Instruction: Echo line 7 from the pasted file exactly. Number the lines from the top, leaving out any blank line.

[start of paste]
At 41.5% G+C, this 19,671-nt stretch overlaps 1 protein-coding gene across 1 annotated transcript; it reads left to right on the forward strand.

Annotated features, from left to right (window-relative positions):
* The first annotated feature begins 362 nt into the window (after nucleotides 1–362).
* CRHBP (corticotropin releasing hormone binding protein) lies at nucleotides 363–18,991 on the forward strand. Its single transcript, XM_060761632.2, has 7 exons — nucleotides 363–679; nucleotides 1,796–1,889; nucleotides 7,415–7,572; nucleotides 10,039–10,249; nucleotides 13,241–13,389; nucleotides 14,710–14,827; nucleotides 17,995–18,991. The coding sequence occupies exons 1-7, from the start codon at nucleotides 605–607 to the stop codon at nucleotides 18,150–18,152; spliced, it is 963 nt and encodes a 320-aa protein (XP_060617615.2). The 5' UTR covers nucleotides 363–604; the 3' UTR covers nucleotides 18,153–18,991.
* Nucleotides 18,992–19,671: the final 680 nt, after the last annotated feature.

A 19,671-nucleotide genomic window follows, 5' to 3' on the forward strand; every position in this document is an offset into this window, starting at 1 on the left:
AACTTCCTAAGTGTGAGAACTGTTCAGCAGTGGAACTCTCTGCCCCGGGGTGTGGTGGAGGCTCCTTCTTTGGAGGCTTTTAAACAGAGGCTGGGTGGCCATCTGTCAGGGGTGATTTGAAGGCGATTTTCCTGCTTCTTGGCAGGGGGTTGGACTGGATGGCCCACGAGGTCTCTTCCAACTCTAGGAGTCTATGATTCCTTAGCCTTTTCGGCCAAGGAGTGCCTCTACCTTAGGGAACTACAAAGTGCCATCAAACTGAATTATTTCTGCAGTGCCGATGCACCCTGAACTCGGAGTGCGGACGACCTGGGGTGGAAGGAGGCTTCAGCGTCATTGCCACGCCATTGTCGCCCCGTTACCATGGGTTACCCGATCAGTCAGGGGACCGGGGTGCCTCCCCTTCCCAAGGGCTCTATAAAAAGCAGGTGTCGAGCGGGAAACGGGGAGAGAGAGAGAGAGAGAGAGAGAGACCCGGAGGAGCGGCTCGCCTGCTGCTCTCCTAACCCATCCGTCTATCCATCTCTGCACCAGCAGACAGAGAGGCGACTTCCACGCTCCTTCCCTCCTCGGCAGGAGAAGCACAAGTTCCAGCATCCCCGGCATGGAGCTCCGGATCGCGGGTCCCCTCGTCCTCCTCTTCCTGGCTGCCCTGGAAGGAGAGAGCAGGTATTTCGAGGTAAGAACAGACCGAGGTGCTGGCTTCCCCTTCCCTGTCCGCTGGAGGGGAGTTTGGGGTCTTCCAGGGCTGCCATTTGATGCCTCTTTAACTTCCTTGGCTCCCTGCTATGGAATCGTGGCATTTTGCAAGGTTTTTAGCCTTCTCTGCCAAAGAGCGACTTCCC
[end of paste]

AACTTCCTAAGTGTGAGAACTGTTCAGCAGTGGAACTCTCTGCCCCGGGGTGTGGTGGAGGCTCCTTCTTTGGAGGCTTTTAAACAGAGGCTGGGTGGCCATCTGTCAGGGGTGATTTGAAGGCGATTTTCCTGCTTCTTGGCAGGGGGTTGGACTGGATGGCCCACGAGGTCTCTTCCAACTCTAGGAGTCTATGATTCCTTAGCCTTTTCGGCCAAGGAGTGCCTCTACCTTAGGGAACTACAAAGTGCCATCAAACTGAATTATTTCTGCAGTGCCGATGCACCCTGAACTCGGAGTGCGGACGACCTGGGGTGGAAGGAGGCTTCAGCGTCATTGCCACGCCATTGTCGCCCCGTTACCATGGGTTACCCGATCAGTCAGGGGACCGGGGTGCCTCCCCTTCCCAAGGGCTCTATAAAAAGCAGGTGTCGAGCGGGAAACGGGGAGAGAGAGAGAGAGAGAGAGAGAGACCCGGAGGAGCGGCTCGCCTGCTGCTCTCCTAACCCATCCGTCTATCCATCTCTGCACCAGCAGACAGAGAGGCGACTTCCACGCTCCTTCCCTCCTCGGCAGGAGAAGCACAAGTTCCAGCATCCCCGGCATGGAGCTCCGGATCGCGGGTCCCCTCGTCCTCCTCTTCCTGGCTGCCCTGGAAGGAGAGAGCAGGTATTTCGAGGTAAGAACAGACCGAGGTGCTGGCTTCCCCTTCCCTGTCCGCTGGAGGGGAGTTTGGGGTCTTCCAGGGCTGCCATTTGATGCCTCTTTAACTTCCTTGGCTCCCTGCTATGGAATCGTGGCATTTTGCAAGGTTTTTAGCCTTCTCTGCCAAAGAGCGACTTCCC